Baroness Symons of Vernham Dean: My Lords, all those matters are under discussion. There have been discussions within the UN; discussions have taken place about how the elections can be observed for fairness and how security can be provided. My right honourable friend the Prime Minister, when answering questions from the press this morning, made it clear that there are preferences for an increased number of Iraqis to provide their own security for the elections, which would provide a greater degree of confidence for Iraq that the elections were for Iraqis and administered by Iraqis. That is where we would like to see a great deal of emphasis placed; indeed, much of the effort of the international community has gone into training Iraqi forces for that purpose. I hope that it goes without saying—one always has to say these things but I believe that all your Lordships would agree—that a degree of international monitoring would be very much welcomed.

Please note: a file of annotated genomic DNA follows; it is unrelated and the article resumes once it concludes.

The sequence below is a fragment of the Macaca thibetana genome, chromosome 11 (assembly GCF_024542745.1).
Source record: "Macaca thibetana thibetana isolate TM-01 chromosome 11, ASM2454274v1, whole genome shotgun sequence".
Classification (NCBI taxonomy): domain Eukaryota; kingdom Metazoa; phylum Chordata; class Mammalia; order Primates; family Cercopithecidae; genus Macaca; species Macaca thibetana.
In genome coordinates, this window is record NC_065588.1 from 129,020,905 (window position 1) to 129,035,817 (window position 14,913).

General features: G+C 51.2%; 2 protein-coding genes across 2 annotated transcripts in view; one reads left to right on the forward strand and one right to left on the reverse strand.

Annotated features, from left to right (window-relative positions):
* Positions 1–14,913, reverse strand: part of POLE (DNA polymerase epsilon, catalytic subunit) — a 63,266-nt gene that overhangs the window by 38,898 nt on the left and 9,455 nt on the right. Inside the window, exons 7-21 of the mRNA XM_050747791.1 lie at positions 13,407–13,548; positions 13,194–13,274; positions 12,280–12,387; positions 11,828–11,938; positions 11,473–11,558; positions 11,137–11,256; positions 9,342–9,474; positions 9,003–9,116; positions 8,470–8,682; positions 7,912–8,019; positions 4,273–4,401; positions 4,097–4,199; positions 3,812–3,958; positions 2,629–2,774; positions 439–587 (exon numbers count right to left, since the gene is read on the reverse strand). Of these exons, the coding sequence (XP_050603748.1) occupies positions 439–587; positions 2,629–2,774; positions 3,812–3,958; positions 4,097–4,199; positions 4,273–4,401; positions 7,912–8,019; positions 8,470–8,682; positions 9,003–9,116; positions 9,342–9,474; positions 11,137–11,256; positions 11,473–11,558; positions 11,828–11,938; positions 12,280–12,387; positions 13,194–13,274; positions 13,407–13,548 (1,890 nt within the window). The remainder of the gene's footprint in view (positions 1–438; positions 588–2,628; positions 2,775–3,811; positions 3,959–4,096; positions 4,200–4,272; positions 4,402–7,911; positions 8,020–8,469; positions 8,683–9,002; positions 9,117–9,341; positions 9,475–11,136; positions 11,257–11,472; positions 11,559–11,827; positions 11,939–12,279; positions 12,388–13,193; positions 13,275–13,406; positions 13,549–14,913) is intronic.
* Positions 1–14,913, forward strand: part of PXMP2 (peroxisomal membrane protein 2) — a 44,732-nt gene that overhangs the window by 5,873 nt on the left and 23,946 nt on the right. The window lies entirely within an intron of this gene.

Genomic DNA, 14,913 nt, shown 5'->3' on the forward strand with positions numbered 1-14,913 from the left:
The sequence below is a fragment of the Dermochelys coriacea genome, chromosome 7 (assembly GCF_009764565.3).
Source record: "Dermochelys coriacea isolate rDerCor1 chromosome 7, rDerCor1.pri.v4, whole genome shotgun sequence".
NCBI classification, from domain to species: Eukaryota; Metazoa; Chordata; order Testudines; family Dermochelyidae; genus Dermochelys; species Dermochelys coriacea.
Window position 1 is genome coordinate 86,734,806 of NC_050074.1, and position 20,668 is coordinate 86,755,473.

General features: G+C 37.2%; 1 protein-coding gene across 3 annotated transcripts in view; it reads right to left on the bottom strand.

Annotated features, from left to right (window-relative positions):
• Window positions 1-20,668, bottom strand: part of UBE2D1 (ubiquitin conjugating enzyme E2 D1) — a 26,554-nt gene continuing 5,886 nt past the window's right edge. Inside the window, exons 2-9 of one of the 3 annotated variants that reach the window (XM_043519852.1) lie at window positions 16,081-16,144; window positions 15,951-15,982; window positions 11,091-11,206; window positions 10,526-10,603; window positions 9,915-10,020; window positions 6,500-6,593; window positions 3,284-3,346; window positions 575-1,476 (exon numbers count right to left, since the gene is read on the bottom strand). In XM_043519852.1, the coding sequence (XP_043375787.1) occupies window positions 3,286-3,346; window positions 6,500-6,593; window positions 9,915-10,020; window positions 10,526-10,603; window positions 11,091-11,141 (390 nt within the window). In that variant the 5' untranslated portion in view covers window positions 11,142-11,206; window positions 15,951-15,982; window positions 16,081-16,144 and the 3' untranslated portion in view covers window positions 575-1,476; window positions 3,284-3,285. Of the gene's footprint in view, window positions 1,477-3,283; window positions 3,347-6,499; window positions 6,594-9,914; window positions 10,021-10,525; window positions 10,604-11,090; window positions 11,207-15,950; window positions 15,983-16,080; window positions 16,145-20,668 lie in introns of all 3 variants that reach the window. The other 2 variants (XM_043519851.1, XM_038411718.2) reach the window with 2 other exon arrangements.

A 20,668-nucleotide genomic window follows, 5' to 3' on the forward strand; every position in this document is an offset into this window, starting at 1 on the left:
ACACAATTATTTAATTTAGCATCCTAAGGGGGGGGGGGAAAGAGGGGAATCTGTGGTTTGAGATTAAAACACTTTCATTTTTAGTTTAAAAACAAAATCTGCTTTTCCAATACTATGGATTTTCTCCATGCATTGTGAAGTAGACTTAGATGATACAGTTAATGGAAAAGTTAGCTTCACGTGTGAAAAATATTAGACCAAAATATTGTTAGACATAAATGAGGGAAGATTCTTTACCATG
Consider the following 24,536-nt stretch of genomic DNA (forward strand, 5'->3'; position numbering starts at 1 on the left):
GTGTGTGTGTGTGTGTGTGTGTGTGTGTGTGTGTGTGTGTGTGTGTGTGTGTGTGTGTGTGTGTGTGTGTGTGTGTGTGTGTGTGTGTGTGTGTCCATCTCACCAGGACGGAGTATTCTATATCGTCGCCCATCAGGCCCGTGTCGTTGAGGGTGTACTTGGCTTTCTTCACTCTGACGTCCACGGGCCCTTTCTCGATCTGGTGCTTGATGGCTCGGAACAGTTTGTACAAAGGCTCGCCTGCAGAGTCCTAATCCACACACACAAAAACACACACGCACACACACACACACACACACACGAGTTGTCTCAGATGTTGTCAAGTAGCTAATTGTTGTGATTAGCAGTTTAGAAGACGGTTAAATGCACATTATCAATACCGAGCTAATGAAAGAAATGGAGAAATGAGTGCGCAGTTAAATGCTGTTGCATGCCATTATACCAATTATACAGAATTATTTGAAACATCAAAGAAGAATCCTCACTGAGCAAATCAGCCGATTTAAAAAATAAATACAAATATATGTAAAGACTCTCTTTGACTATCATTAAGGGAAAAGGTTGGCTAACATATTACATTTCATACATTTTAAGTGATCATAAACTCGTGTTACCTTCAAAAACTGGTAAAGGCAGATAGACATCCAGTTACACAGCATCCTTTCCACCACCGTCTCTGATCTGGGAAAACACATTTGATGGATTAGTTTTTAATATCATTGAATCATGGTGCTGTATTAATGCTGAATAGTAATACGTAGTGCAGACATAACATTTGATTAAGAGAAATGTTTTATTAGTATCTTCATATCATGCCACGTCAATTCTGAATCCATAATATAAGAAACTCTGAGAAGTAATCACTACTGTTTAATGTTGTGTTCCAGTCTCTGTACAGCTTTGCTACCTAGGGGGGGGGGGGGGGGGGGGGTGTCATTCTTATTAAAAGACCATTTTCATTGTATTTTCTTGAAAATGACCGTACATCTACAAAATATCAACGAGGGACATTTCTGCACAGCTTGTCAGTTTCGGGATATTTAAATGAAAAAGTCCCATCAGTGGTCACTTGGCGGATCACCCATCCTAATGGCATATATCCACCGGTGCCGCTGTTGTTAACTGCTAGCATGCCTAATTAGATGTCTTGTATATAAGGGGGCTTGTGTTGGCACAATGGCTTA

Lord Lea of Crondall: My Lords, is my noble friend aware that many of us share the warm welcome given to the progress in Iran? It is remarkable in many respects, as the noble Lord, Lord Wallace of Saltaire, has said, that our Foreign Secretary, along with Mr de Villepin and Joschka Fischer, had a large part to play in brokering the foundations of the agreement. Although that sort of triangular relationship is not the only ball game in town, it is an important one for the future, and has also helped to underpin the credibility of the IAEA.